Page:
September 10, 2020


Flawed Equitable Services Rule Withdrawn

This blog post is an update on the hot button issue of equitable services as it relates to the CARES Act. In a nutshell, the flawed DeVos guidance (and interim rule) have been gutted by multiple court decisions, and USED itself has announced that the interim final rule is no longer in effect

Background: Through the spring and early summer, AASA was engaged in an effort to oppose a flawed interpretation of the equitable services provision within the CARES Act. As a reminder, on July 1 Sec. DeVos doubled down on her flawed interpretation of the equitable services guidance from April and released a final interim rule that would codify the guidance with the strength of law. DeVos used the long-standing equitable services mechanism as a money grab to bolster private school coffers, when historically, the equitable services provisions have been focused on ensuring Title I eligible students in private schools are served.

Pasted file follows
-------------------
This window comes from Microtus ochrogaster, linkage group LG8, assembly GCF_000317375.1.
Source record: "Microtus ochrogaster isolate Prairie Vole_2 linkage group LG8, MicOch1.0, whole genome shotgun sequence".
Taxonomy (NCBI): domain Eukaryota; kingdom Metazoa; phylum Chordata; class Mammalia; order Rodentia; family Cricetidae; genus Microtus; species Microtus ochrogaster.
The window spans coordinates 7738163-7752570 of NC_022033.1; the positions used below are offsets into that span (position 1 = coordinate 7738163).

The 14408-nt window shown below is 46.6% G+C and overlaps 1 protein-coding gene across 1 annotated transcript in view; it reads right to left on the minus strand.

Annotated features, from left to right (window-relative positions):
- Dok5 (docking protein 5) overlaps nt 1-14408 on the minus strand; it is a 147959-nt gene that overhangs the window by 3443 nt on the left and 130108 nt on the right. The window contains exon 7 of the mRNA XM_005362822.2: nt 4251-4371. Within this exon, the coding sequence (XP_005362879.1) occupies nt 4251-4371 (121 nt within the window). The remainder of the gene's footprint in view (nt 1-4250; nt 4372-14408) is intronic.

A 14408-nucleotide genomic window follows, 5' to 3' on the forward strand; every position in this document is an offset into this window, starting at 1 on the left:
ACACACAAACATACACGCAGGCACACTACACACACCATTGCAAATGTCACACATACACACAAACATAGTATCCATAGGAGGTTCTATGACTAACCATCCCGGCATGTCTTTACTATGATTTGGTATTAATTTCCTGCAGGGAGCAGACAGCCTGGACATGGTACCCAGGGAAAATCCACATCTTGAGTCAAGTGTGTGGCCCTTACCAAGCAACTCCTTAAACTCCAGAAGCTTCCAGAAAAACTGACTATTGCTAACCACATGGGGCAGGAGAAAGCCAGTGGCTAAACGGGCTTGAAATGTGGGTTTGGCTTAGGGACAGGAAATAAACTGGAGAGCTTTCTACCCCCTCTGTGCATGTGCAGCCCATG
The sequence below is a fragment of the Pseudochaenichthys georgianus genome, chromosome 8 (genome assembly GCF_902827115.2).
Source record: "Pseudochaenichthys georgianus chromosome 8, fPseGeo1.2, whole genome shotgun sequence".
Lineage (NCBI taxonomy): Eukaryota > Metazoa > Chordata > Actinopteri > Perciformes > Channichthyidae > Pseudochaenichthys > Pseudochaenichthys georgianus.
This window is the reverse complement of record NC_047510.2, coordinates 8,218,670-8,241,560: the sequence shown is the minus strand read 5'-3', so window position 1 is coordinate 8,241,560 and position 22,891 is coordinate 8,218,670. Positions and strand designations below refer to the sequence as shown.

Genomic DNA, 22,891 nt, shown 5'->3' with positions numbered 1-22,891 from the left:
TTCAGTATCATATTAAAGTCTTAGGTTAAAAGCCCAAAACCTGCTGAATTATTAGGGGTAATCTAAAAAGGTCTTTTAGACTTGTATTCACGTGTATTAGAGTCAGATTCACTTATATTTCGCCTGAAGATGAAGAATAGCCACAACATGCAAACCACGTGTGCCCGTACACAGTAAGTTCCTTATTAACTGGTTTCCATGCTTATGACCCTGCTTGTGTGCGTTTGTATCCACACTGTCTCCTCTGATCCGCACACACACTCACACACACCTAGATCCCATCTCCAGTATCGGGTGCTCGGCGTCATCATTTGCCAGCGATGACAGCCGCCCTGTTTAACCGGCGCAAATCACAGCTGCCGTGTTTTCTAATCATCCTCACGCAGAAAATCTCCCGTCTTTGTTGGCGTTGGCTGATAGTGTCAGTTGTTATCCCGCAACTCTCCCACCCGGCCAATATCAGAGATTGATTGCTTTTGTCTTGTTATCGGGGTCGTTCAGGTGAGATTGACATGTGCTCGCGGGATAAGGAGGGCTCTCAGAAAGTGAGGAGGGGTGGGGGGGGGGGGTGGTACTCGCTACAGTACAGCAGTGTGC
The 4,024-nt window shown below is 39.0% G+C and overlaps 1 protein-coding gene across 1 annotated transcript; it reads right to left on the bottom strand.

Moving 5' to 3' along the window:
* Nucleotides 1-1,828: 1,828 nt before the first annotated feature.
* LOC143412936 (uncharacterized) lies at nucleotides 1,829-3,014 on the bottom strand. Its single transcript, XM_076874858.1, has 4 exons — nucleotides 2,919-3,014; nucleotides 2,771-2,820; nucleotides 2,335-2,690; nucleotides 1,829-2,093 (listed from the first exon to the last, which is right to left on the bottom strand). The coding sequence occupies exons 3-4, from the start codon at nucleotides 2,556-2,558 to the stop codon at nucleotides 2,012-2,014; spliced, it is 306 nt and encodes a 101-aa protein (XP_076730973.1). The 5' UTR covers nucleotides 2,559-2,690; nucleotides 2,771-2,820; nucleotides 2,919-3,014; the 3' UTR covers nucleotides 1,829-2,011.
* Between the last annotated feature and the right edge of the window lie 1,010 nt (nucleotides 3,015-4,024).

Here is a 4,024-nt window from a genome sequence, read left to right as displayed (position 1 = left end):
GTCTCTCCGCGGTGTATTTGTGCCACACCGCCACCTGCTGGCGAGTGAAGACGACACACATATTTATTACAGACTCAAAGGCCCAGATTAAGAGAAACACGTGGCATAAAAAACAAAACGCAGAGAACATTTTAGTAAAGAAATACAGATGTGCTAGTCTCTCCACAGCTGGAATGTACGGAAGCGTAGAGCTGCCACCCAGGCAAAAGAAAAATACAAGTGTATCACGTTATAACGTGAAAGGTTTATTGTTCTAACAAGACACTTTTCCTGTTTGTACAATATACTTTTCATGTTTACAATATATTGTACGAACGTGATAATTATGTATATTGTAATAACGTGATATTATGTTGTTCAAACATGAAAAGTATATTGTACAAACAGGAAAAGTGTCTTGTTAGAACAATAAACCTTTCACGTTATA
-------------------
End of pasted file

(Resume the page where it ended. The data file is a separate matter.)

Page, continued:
Update: In late summer, a trio of combo punch of court decisions out of Washington, California and Washington D.C.  took significant momentum out of the flawed rule: A federal judge in Washington state blocked the DeVos rule, a move that prevents it from being implemented in schools in Washington state. Three days later, a judge in California issued a similar injunction, preventing DeVos from implementing or enforcing her rule in at least eight states and some of the nation’s largest public school districts. The California decision prevents DeVos from carrying out her policy in Michigan, California, Hawaii, Maine, Maryland, New Mexico, Pennsylvania, Wisconsin, the District of Columbia as well as for public school districts in New York City, Chicago, Cleveland and San Francisco. The Washington DC decision resulted in an opinion and order that vacated the interim final rule; consequently, the rule is no longer in effect. 

Collectively, these decisions are a win for equity and for common sense policy and implementation of a statute as intended. Moving forward, state and local education agencies are free to implement equitable services as they always have, and as Congress intended in the CARES Act. The Trump administration may consider an appeal, but that is irrelevant for now, and schools can and should move forward with the implementation of CARES as written in law.